COVID-19 sparked one of the swiftest ever business revolutions, as people stopped going into offices and started working from home. How much they get to stay there is a question most organisations are still grappling with. In the second of our series on post-COVID-19 operations, following our analysis of the ‘more resiliency, less cost’ supply chain sweet spot, we look at the implications for people in a world where the issue of how, when and where we work has become far more complicated.
Working from home, or a hybrid of that and office working, is here to stay. With productivity up, at least on ‘transactional’ tasks, and, in some cases, office costs down, most senior managers are happy. And with work-life balance evened up, so are many employees. One energy and utilities client told us the pandemic had ‘proved the business case for remote working technology within five weeks, when it would [otherwise] have taken five years’, not least through being able to recruit a more cognitively and geographically diverse workforce.
But organisations must beware storing up issues, whether it’s creeping loss of creativity from less spontaneous team interaction, or flagging motivation caused by dwindling personal contact with colleagues. How can you avoid these dangers and keep your people engaged and your culture cohesive?
Talking to our clients has underlined that organisations can’t afford to take the ‘new normal’ at face value. As one life sciences client pointed out, ‘If you have a six or seven-year product development cycle, it’s hard to spot failures right now in creativity or innovation.’ Based on client conversations across sectors, here’s what working for them:
No one way of life suits everyone. That didn’t matter when the office was the default and home the exception. But that expectation is gone. Mandating where people work, and when, can breed discontent. Organisations have to take careful note of what works and doesn’t work for everyone, catering for both the never-going-back homeworker and those clamouring to get back.
Operations managers mustn’t project their own workstyle preference on to everyone, or fall for unconscious ‘proximity bias’, where the person they can see is the one they favour. Also, if people have to be on-site, can you give them flexibility in some other way, like where they work or the pattern of their hours, so they feel they have some autonomy? The more people can be liberated to create their own ways of working, the more committed they’ll be to embracing them.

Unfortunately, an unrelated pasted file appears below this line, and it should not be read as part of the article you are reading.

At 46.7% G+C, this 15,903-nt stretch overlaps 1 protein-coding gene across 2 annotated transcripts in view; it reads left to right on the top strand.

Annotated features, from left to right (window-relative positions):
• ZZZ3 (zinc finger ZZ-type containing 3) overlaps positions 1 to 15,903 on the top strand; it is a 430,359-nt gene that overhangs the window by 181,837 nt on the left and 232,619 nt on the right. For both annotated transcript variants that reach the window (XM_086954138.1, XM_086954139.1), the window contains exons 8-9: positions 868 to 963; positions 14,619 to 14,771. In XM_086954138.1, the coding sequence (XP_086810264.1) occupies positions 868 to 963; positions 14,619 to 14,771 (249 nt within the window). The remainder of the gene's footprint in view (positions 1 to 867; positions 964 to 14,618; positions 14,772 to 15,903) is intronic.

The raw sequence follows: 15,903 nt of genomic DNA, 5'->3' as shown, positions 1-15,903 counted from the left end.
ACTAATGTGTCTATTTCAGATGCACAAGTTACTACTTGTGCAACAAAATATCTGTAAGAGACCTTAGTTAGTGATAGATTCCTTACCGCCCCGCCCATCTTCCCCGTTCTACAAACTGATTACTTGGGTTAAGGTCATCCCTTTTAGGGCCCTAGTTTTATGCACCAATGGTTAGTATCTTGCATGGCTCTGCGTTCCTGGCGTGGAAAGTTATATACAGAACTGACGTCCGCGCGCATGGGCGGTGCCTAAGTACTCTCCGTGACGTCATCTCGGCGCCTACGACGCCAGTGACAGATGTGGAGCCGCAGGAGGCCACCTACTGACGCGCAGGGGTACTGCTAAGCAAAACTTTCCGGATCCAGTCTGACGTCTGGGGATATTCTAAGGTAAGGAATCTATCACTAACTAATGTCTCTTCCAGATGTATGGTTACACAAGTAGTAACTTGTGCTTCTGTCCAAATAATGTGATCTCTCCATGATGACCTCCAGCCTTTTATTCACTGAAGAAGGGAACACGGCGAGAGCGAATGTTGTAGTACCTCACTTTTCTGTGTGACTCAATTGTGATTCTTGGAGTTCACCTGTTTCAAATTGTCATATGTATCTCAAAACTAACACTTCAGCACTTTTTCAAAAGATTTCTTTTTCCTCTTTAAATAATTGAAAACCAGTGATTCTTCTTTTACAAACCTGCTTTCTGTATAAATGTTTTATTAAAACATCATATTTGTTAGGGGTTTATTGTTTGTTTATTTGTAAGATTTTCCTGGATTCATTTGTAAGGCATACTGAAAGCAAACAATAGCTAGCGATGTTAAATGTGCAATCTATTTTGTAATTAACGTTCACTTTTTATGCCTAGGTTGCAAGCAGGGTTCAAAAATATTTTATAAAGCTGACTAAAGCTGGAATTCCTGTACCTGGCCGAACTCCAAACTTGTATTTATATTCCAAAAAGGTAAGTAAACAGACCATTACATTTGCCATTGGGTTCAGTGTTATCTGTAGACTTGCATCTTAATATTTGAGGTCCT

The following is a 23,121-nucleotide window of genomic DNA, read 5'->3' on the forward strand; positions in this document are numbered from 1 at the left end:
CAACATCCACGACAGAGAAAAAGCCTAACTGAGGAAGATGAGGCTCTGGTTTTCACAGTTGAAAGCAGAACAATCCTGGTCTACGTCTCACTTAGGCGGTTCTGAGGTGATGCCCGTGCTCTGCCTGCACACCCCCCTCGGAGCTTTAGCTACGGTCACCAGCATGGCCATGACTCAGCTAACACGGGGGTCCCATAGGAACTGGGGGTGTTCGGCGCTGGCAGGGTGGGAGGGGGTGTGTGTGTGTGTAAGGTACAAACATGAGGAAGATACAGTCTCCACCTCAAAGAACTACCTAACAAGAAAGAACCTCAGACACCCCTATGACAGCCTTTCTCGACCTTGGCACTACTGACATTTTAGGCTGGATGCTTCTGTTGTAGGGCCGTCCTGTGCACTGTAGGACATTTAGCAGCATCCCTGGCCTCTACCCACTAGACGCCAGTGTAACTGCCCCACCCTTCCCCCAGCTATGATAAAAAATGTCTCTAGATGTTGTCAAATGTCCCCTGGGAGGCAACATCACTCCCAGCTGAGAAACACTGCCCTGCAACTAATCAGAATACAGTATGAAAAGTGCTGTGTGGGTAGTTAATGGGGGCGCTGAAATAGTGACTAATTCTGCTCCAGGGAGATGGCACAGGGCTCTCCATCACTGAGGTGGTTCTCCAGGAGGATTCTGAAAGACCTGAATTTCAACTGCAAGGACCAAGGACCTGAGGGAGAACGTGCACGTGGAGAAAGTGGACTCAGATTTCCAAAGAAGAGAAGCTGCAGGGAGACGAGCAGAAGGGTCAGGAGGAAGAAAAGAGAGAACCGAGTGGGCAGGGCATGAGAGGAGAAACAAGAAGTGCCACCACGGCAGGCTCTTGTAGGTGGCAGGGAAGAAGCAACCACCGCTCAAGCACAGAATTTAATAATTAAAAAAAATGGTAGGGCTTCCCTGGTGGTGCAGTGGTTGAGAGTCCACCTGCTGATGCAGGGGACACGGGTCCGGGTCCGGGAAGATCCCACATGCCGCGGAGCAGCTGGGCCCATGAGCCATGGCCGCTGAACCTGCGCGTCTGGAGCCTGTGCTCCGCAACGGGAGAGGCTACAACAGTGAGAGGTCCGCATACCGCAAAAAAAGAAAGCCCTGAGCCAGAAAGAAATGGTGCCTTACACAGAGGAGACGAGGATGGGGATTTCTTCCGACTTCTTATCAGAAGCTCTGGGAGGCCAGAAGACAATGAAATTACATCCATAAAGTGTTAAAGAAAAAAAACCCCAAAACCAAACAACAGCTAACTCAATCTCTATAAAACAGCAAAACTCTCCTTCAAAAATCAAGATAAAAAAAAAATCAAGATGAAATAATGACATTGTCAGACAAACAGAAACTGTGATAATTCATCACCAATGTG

While it’s tempting to take productivity spikes alone as a win, organisations shouldn’t forget that quality matters as much as quantity. So, take a fresh look at how well individual inputs and team objectives match the performance outcomes you want. And, wherever people work, ensure that presenteeism, where people judge themselves on hours worked, doesn’t set in. It’s also crucial to ensure people have the support they need, wherever they work. And this must extend beyond the façade of caring. One client said: ‘Mental wellbeing is now an integral part of the company, not an add-on.’ An energy and utilities client added: ‘We did regular surveys in the pandemic on where people needed help, what’s working and what’s not.’ This sort of measure should be part of post-pandemic life too.
It’s likely the vast majority of workers will spend at least some time at home, and that means using collaboration technology. While most know the basics of taking part in virtual meetings, some are less advanced than others. This can make them more reticent in meetings, and perhaps leave them frustrated that they can’t ‘read the room’ as they would in face-to-face situations. This will need training, either in the technical basics or the subtleties of running and taking part in virtual meetings, to make sure no one is left behind.
In a hybrid environment, those not in the room could struggle to assert themselves. One way round this is for the meeting chair to be online, so that everyone in the room has to pay attention to the virtual team members. Another is to appoint a facilitator to make sure everyone stays engaged and feels they’ve been heard.
The social buzz of being around colleagues was never a secret. But while watercooler moments and lunchtime chatter might not have seemed significant when they happened every day, their value has become clearer as they’ve become rarer. Those apparently unproductive moments were part of the glue holding teams and businesses together. ‘Our teams are families, with some people working together for over 30 years,’ as one client put it. A public services client underlined the value of this togetherness: ‘It really worked for us where we had a committed group of people with a single purpose. It was the social system, which we have undervalued in the past.’
So when people are all in the office, make sure they spend time together, not alone in corners hunched over laptops. It could be brainstorming ideas, solving problems or just celebrating each other’s successes. An energy and utilities client told us one route to virtual cohesion: ‘If you have a better-integrated, more collaborative way of working, you have a better chance of succeeding…We came up with a programme charter to hold each other to account on culture.’
With people dispersed, they need more reminders of the organisation’s purpose and successes. This will combat alienation and demotivation. Managers must be ready to pepper their conversations with these stories to influence mindsets and change behaviours, rather than just checking progress on projects.
Many of these issues apply to teams, as well as individuals. The next in our series looks at the challenges of developing and keeping teams functioning well in the post-pandemic environment.